Poker: From the Wild, Wild West to the Vegas Strip

In today’s age, the game of poker is one that can be played through a variety of formats. From the bright lights of the Vegas strip and Atlantic City to a widening range of virtual platforms, poker is a classic casino game that has huge appeal across multiple demographics. This has not always been the case, however, as its origins can be traced back as far as the sixteenth century to a simplistic Persian card game called As Nas. This was far less appealing and far more restrictive in terms of participants, however, meaning that for years it was renowned as a ‘cult’ game.



From these sixteenth century Persian roots, poker experienced a sketchy evolution until the early 1800’s. It was then that the game first earned mass appeal, as French settlers in New Orleans adopted a basic version of the game that involved crucial elements such as bluffing and betting. This essentially represented the emergence of draw poker, which is the foundation for popular modern games such as Texas Hold’em. Following this, New Orleans became the first state to open a gambling casino in 1822, and this establishment offered games, liquor and gourmet food to guests for 24 hours each day.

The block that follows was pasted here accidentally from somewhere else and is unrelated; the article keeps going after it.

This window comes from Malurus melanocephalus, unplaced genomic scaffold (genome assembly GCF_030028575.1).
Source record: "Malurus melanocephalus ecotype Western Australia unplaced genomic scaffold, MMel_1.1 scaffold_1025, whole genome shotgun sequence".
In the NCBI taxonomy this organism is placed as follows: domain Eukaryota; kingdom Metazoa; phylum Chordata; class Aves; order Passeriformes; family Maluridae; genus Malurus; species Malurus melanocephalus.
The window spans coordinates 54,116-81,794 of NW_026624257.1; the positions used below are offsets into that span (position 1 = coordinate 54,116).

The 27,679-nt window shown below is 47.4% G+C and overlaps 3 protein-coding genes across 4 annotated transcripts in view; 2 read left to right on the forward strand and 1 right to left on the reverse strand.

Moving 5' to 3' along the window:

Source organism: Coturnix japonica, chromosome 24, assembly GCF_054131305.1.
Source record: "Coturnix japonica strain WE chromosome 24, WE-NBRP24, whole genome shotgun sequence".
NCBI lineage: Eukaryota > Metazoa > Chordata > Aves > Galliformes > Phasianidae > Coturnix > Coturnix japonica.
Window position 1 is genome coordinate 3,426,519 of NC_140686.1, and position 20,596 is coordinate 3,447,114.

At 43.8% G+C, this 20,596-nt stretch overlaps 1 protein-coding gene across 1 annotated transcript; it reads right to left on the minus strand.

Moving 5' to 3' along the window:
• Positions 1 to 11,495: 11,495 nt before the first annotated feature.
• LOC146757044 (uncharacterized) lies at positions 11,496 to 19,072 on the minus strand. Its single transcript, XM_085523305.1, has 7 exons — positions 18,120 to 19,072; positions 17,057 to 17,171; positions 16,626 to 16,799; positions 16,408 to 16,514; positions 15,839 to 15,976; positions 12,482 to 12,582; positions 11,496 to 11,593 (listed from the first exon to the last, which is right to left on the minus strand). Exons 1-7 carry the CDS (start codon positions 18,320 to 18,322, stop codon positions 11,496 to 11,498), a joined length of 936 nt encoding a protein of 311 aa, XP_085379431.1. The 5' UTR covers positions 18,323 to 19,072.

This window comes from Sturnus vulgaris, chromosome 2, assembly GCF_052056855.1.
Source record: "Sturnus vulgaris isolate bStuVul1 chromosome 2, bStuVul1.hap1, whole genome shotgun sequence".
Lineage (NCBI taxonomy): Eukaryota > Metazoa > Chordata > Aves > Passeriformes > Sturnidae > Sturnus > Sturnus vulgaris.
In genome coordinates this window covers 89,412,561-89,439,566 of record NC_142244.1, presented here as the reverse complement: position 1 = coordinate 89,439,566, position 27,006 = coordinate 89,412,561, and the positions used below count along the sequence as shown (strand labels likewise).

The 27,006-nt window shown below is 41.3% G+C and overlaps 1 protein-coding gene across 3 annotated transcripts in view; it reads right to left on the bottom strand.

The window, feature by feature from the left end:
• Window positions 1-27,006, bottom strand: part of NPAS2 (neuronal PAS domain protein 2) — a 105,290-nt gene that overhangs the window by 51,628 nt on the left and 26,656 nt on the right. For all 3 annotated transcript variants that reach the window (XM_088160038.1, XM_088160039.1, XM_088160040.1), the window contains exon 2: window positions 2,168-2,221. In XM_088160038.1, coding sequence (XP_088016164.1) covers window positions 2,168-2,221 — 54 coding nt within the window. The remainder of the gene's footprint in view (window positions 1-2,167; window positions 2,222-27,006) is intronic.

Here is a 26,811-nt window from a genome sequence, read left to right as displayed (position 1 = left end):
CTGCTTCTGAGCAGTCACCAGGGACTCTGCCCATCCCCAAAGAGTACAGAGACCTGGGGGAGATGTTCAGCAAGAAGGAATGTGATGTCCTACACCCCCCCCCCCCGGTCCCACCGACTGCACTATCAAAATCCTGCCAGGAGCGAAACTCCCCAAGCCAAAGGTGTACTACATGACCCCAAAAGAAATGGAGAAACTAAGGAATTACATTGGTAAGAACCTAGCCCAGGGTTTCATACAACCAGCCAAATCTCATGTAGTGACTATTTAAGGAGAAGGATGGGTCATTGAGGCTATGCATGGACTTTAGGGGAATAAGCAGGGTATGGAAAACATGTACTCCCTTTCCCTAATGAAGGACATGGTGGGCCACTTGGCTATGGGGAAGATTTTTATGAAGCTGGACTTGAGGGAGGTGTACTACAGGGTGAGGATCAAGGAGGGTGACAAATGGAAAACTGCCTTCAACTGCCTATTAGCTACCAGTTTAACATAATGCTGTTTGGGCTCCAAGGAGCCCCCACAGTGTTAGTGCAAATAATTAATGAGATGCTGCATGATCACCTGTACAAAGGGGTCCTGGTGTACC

The evolution of draw poker and gambling establishments represent seminal moments in the history of the game, and this was continued further with the Gold Rush momentum in San Francisco. This saw hundreds of thriving Wild-west saloons and brothels emerge along the San Francisco harbour, where popular contemporary bar games such as those detailed on this fulltilt.com map first entered the mainstream. As a result of this, poker and similar gambling games became increasingly popular among wider demographics, before becoming central elements of popular culture throughout the U.S., Europe and Asia.



These periods in history were fascinating, as they laid the foundation for contemporary poker variations and online gameplay. They also saw poker develop an unsavoury reputation within society, as games in the prominent Old West mining camps such as Deadwood, Leadville and Tombstone became often turned violent and triggered bloody, fatal gunfights. While the nature of the game may have changed, this embodies the struggle that poker has historically faced with regards to reputation and criticism.



This is a struggle that the game has finally managed to overcome, however, thanks largely to its popularisation through mobile and online casinos. Not only has this made the game accessible to a larger and more diverse demographic of players, for example, but it has also helped to drive more stringent regulation and promote genuine fair play. Now part of a remote gambling sector that is worth in excess of $160 billion worldwide, it continues to gain credibility and respect from both players and regulators alike.



Comments